The 401(k) is one of the best tools for retirement savers, so it's important to understand the basics of how these accounts work and what their limitations are. This will help you come up with a solid retirement savings plan and enjoy the huge tax breaks a 401(k) offers.
1. Contribution limits
The 401(k) provides such fantastic tax benefits (see the next section for more on this) that the government limits how much money you can put into yours. The annual contribution limit for 401(k)s is pegged to inflation, so it tends to go up from one year to another. For 2018, the annual contribution limit is $18,500. If you're 50 or older, you get an additional catch-up contribution of $6,000 per year, meaning you can contribute a total of $24,500.
Some employers will make matching contributions, which means they'll contribute some money to your account -- but they'll only make a contribution if you do. Those matching contributions don't count toward the $18,500 limit.
2. Tax breaks
Traditional 401(k)s allow you to invest your pre-tax wages, so the money comes out of your paycheck before your employer calculates how much of your wages to withhold in taxes. Because those contributions reduce your taxable income, you end up paying less in taxes. In fact, you don't pay any taxes at all on the funds in your traditional 401(k) until you withdraw them in retirement.
Roth 401(k)s work a bit differently: You have to pay taxes on the money you contribute to the account, but after you retire and start taking money out, you don't have to pay income taxes on the withdrawals.
3. Withdrawal age
The money you put into your 401(k) is supposed to be used for retirement income, so if you take any money out of the account before you reach a certain age, you'll pay a 10% early withdrawal penalty. Then again, it's usually not a good idea to tap your 401(k) money early, as doing so can cripple your future income from that account.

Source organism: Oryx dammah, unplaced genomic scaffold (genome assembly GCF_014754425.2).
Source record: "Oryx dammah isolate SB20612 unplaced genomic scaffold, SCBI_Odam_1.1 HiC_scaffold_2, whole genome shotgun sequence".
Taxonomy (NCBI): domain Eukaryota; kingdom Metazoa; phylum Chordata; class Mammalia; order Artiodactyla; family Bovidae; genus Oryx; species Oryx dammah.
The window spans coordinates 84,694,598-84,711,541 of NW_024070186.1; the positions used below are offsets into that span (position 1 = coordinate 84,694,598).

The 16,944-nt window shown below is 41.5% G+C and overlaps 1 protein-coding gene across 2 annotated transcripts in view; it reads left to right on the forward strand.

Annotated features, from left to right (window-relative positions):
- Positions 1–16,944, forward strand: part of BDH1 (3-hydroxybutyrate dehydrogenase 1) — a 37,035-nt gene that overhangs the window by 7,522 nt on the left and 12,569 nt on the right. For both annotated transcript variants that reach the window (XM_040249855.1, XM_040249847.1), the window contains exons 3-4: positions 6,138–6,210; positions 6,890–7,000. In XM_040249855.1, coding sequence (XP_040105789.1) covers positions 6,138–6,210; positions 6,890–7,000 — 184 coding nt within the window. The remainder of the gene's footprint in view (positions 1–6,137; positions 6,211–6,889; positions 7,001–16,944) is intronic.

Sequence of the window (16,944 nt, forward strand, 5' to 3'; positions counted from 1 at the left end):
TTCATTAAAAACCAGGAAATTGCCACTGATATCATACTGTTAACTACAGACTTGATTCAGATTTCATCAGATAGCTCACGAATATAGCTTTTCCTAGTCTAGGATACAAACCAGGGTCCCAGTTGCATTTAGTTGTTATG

You see, compound interest makes early contributions to your 401(k) far more valuable than later ones. The longer the money sits in your account, the bigger it will get. The flip side of this equation is that taking money out early will cost you a lot more than you'd think. If you withdraw $1,000 from your 401(k) 30 years before retirement, you're not just losing $1,000 in retirement income, you're losing all the earnings you would have gotten from that money. If your $1,000 had stayed in the account and earned an average annual return of 8%, it would have turned into $10,063 by the time you retired.
The earliest you can withdraw money from your traditional 401(k) without paying the penalty is age 59 1/2. Roth 401(k)s let you withdraw your money early penalty-free, but only up to the amount you've contributed so far; earnings on your contributions are still subject to the penalty. In some circumstances, money can be withdrawn early from your traditional 401(k) without the 10% penalty -- for example, if you die or become disabled before 59 1/2.
4. Required minimum distributions
While the IRS doesn't mind delaying the taxes on your 401(k) money, it does want to collect its share at some point. Once you hit 70 1/2 you'll have to start taking a certain minimum amount from your 401(k) every year or face a tax penalty of 50% of the amount you failed to withdraw. There's one exception: If you're still working at that age, you can delay taking required minimum distributions (RMDs) from the 401(k) sponsored by your current employer until you retire. If you have retired by age 70 1/2, then you must take your first RMD by April 1 of the year following the year in which you turn 70 1/2. After that, you'll need to take an RMD every year.
Now that you know a bit more about how 401(k)s work, you're ready to squeeze every possible benefit out of yours. For example, if you're fortunate enough to have an employer that makes matching contributions, you'll want to contribute at least enough to your 401(k) to max out the employer match -- those employer contributions are free money just waiting for you to pick up.
And the tax benefits on 401(k) investments mean those accounts are a perfect place to hold any investment that tends to generate a lot of taxes, like REITs (that is, assuming your 401(k) administrator gives you access to such investments; if not, lobbying your HR representative just might get them added to the plan menu). So if you're not already contributing to your 401(k), today's the day to get started.
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